Broncos linebacker Brandon Marshall looks around the league now, and he can’t believe the kind of support he’s seeing for the issues that Colin Kaepernick began talking about a year ago.
He also looks around the league and sees enough bad quarterbacks that he can’t believe his old college teammate doesn’t have a job.
“There’s a lot of [poor] quarterback play around the league,” Marshall said, via the Associated Press. “I’m not saying the Bears should sign him, but you know the player Mike Glennon is. You can’t tell me he’s better than Colin Kaepernick, and he’s a starter right now.”
Singling out Glennon may be unfair, because there are plenty of teams playing guys not nearly as accomplished as Kaepernick. But the larger point remains, that the guy who initiated the protests of police brutality and racial inequality that eventually got the attention of President Donald Trump (and thus, the world) is still out of work.
“The dude, he’s in shape — he’s yoked, actually,” Marshall said. “He’s so strong. He’s ready to go. He told me he’s been working out when I last talked to him. He said he’s just waiting for a call. That’s the next step.”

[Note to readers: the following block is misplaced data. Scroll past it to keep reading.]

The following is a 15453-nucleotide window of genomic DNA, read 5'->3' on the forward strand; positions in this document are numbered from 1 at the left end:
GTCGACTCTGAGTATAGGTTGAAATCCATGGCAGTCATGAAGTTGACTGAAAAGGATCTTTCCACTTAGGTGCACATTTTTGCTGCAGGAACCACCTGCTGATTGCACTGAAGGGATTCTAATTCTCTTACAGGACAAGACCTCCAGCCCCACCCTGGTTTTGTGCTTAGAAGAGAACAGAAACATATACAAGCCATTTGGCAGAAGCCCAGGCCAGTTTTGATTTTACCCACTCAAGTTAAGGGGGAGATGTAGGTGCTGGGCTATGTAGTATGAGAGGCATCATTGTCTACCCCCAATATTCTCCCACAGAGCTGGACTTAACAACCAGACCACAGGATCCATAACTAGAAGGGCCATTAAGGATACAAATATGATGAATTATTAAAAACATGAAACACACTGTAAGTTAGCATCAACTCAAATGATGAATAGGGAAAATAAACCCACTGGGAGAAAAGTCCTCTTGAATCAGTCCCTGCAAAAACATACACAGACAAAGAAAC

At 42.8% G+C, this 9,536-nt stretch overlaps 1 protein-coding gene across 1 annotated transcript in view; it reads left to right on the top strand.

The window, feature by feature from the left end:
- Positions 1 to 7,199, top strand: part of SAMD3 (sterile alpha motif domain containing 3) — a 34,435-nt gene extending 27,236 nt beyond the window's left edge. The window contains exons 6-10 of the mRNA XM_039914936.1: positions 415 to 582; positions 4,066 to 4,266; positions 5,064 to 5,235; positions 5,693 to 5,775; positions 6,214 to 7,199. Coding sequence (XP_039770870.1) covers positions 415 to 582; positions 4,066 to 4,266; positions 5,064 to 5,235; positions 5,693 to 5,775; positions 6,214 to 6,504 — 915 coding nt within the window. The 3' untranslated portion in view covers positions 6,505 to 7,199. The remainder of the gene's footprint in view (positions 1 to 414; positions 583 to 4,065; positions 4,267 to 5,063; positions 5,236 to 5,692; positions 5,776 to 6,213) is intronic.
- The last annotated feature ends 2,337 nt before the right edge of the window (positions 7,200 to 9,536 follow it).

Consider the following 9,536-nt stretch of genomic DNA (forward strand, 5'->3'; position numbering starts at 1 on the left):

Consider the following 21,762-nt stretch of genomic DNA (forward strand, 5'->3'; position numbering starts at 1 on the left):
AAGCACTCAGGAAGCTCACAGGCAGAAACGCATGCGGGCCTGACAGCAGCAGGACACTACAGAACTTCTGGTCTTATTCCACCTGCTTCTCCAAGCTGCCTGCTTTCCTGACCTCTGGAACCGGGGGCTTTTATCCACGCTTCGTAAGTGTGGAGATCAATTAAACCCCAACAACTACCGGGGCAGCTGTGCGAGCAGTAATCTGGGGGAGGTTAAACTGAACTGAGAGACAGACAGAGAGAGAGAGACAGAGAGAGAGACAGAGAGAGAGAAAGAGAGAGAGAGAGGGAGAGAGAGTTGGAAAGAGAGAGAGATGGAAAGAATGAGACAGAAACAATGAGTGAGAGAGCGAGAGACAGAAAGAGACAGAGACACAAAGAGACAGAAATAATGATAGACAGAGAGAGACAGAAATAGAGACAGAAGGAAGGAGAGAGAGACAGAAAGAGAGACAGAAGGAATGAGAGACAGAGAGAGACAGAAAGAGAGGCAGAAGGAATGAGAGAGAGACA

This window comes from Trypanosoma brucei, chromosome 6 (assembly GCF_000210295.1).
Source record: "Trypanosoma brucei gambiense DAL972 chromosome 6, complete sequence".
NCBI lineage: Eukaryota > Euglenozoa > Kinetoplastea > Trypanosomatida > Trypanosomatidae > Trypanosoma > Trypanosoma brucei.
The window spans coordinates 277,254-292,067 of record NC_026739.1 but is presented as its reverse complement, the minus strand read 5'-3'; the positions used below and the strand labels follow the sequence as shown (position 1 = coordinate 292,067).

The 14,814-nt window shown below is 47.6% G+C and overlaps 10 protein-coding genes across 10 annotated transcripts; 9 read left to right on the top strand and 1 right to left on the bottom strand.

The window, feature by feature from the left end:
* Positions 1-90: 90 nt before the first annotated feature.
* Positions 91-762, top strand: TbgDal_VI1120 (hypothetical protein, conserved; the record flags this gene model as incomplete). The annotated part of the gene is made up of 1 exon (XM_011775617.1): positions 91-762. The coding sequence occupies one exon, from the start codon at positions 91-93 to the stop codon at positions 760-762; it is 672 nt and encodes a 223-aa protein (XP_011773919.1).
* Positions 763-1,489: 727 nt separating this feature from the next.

Marshall took a knee throughout last year, and also spent time working with Denver police. When they changed their use-of-force policy, Marshall stood up for the anthem like everyone else.
But Sunday, he was back down to one knee like many around the league.
“Last year, I did it all by myself for eight games, but it’s a lot different to have your brothers backing you,” Marshall said. “I think whenever we decide to come together and do something, there’s strength in numbers, they say, right? So, I definitely think that makes us stronger.”
He was also skeptical of the rising tide of teams standing with locked arms, in a quest to keep diverse locker rooms together by suggesting they are one.
“In my opinion, that means nothing if we all stand and lock arms,” Marshall said. “I mean, I understand that’s showing unity. But I just don’t see the point in it.”
But as both sides try to make as much political hay as possible, things that can be promoted and hashtagged like unity are all the rage, even if people forget what Kaepernick was angry about in the first place.